Autoimmunity in chronic obstructive pulmonary disease: Clinical and experimental evidence

Farrah Kheradmand, Ming Shan, Chuang Xu, David Corry

Research output: Contribution to journalReview articlepeer-review

73 Scopus citations


Over the past few decades, neutrophils and macrophages had co-occupied center stage as the critical innate immune cells underlying the pathobiology of cigarette smoke-induced chronic obstructive pulmonary disease and lung parenchymal destruction (i.e., emphysema). While chronic exposure to smoke facilitates the recruitment of innate immune cells into the lung, a clear role for adaptive immunity in emphysema has emerged. Evidence from human studies specifically point to a role for recruitment and activation of pathogenic lymphocytes and lung antigen-presenting cells in emphysema; similarly, animal models have confirmed a significant role for autoimumnity in progressive smoke-induced emphysema. Increased numbers of activated antigen-presenting cells, Th1 and Th17 cells, have been associated with smoke-induced lung inflammation and production of the canonical cytokines of these cells, IFN-γ and IL-17, correlates with disease severity. These exciting new breakthroughs could open new avenues for developing effective new therapies for smoke-induced emphysema.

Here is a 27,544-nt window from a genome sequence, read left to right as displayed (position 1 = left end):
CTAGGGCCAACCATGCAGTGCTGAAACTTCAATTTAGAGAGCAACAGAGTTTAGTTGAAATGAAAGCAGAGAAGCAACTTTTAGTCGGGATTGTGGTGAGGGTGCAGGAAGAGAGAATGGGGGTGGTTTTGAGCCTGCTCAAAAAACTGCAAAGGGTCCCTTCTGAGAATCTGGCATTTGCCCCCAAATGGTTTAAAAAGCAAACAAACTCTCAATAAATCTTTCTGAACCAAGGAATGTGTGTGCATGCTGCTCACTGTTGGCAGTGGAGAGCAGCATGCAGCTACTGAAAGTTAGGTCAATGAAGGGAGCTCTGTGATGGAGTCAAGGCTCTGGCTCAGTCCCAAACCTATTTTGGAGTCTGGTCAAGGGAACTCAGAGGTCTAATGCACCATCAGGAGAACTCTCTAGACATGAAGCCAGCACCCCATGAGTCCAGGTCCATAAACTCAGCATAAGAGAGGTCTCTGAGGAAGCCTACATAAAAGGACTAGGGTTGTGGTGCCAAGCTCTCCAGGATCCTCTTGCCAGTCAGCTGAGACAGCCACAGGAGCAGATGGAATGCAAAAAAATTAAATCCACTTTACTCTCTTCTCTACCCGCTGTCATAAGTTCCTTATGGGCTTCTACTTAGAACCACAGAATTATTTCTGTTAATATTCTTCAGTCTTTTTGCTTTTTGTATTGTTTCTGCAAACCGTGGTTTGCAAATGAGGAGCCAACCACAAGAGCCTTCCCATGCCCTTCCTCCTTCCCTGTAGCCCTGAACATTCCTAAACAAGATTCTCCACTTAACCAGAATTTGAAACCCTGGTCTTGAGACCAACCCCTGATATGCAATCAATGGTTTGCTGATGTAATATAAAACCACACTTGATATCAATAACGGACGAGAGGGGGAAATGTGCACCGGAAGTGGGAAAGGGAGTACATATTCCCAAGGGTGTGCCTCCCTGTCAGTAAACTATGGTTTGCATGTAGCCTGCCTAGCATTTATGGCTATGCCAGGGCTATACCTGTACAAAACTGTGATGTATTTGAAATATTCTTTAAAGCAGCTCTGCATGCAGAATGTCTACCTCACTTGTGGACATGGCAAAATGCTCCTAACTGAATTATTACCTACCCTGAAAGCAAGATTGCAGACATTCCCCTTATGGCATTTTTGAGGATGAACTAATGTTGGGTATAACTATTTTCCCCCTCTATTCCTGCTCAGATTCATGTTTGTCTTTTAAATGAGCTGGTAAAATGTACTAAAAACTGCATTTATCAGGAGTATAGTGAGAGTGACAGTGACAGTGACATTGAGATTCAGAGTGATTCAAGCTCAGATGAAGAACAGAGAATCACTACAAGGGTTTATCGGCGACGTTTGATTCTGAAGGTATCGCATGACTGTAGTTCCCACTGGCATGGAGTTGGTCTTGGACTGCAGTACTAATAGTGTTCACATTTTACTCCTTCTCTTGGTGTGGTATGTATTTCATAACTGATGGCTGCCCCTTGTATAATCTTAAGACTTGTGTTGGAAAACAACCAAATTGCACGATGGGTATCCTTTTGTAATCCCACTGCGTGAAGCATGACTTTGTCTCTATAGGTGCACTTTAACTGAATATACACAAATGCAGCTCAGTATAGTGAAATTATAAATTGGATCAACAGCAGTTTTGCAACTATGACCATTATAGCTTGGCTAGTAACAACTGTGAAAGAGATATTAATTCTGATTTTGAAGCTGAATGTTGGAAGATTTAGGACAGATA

Original languageEnglish (US)
Pages (from-to)285-292
Number of pages8
JournalExpert Review of Clinical Immunology
Issue number3
StatePublished - Mar 2012


  • adaptive immunity
  • antigen-presenting cells
  • cytokines
  • Th1
  • Th17

ASJC Scopus subject areas

  • Immunology and Allergy
  • Immunology


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